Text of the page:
Summer is here and it’s time for warm nights full of bonfires, stories, and fireflies. Fireflies, or lightning bugs, are known for their evening glow called bioluminescence.
Inside the abdomen of the firefly is a light organ that contains all the chemical ingredients necessary to produce light: magnesium, ATP (the cell’s energy currency), luciferin (a molecule produced by fireflies), and luciferase (an enzyme). When oxygen is added to these components, like the snap of a glow stick, light is produced. However, in that split second between the snap and the glow, a few chemical steps occur.
All of these steps require the enzyme luciferase. Enzymes are proteins that help chemicals react. Luciferase has pockets where the previously described chemical ingredients can mix. In the first step, magnesium, ATP, and luciferin come together to produce a modified luciferin. Luciferase then twists to reveal a second pocket where the modified luciferin waits for the next step. Oxygen enters this second pocket of luciferase, where it transforms into a superoxide anion. This molecule is normally toxic, but luciferase is able to produce and use it so quickly that the firefly is unharmed. The superoxide anion crashes into the waiting luciferin creating an unstable intermediate that rapidly breaks apart and releases energy that we observe as light. All of these steps happen in less than a second!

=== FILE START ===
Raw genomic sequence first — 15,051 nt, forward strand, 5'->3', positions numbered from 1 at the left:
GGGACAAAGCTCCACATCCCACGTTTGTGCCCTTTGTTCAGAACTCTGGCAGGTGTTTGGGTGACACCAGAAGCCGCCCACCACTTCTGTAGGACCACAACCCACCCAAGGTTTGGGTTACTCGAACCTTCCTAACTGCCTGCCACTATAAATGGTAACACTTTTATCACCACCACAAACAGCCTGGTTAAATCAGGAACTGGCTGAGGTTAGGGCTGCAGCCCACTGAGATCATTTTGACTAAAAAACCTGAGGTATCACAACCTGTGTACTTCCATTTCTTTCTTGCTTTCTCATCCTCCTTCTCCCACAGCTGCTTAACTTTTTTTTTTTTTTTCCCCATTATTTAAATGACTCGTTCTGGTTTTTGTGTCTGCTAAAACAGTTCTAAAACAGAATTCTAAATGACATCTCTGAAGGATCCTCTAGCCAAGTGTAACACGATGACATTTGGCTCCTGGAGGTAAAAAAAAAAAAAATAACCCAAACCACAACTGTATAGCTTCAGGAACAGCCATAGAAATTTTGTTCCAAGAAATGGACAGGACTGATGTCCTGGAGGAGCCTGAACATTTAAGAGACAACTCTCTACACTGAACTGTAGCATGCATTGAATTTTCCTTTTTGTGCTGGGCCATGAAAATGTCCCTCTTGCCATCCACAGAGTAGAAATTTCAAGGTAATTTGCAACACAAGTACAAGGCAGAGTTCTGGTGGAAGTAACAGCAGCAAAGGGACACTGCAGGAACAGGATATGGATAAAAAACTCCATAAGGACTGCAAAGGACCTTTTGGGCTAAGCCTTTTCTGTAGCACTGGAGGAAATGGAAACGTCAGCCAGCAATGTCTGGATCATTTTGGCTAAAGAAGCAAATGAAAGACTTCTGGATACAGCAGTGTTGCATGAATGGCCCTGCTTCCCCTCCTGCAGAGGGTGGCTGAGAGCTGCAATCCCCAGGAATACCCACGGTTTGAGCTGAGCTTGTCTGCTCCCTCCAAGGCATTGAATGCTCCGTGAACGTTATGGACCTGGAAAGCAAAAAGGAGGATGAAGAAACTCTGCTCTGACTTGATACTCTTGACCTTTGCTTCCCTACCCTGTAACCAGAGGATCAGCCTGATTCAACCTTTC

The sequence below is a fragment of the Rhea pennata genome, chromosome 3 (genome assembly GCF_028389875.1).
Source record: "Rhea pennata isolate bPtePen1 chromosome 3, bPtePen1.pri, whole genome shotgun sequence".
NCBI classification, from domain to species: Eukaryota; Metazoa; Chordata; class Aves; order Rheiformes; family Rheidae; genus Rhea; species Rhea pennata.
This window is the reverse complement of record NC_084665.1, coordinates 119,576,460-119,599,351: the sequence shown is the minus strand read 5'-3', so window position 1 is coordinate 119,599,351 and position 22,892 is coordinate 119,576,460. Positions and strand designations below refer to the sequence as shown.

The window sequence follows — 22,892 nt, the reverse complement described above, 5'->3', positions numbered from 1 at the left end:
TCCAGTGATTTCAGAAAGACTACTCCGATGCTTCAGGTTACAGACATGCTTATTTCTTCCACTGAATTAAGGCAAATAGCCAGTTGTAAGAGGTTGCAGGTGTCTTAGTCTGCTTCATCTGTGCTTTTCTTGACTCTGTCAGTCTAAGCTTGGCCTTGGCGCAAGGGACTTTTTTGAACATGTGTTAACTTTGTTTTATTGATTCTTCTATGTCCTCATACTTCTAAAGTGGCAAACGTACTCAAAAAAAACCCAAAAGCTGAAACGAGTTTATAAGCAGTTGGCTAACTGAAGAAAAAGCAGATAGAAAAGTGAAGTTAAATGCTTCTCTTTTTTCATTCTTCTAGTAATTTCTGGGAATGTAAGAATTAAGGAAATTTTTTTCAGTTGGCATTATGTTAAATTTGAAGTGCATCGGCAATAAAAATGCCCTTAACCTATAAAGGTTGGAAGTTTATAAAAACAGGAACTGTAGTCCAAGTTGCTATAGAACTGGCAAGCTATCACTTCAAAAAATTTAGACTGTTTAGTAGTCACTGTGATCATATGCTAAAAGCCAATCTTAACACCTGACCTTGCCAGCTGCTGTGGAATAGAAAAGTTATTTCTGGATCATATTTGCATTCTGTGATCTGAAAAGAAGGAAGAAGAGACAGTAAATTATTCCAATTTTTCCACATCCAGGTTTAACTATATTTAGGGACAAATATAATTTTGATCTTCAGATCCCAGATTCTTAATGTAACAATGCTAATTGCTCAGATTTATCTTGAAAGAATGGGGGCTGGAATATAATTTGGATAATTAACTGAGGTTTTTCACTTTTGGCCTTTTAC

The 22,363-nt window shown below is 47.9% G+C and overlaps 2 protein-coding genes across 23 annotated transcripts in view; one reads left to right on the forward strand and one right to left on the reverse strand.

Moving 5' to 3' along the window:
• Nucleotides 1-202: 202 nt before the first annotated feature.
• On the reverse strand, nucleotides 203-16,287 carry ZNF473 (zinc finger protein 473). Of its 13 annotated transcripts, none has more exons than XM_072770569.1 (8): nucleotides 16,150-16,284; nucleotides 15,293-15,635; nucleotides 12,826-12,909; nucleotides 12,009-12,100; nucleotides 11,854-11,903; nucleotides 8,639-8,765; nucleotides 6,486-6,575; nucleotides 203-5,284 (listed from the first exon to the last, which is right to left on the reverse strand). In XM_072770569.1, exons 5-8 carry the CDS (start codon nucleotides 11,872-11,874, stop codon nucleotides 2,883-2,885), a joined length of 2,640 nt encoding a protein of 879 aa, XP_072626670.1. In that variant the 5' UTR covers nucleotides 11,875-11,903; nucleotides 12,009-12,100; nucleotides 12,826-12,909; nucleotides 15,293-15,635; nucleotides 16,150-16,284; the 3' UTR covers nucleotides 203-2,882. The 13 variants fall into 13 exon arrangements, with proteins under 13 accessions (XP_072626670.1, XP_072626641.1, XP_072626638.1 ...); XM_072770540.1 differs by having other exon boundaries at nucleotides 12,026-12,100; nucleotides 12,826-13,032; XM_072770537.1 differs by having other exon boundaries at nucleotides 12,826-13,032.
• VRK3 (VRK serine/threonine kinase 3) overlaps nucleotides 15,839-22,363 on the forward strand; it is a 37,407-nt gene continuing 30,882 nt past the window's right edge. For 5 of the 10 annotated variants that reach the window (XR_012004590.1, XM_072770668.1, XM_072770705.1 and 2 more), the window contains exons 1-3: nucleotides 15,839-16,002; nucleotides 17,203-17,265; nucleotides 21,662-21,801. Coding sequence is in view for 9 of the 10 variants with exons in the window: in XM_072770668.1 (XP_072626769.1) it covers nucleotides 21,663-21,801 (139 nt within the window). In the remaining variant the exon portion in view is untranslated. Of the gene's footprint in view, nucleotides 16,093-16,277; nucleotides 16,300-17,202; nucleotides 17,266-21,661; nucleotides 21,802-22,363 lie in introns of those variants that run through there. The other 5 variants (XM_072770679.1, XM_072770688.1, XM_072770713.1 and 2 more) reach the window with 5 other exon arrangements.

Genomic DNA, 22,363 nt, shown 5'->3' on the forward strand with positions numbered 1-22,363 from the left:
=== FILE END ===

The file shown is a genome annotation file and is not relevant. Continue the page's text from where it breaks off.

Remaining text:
Fireflies can glow in a few different colors – yellow, green, and red – although the same chemical reaction occurs for each. The color change is controlled by the pH level inside the light organ. At neutral or basic pH, the light is green or yellow. As the pH becomes more acidic, the light is red. “Blue ghost” fireflies, a rare species found only in the Appalachian forests of North Carolina, initially appear to break this rule. However, scientists have recently discovered that this blue color is due to a trick of the eyes, not a difference in chemistry!
Peer edited by Ana Cartaya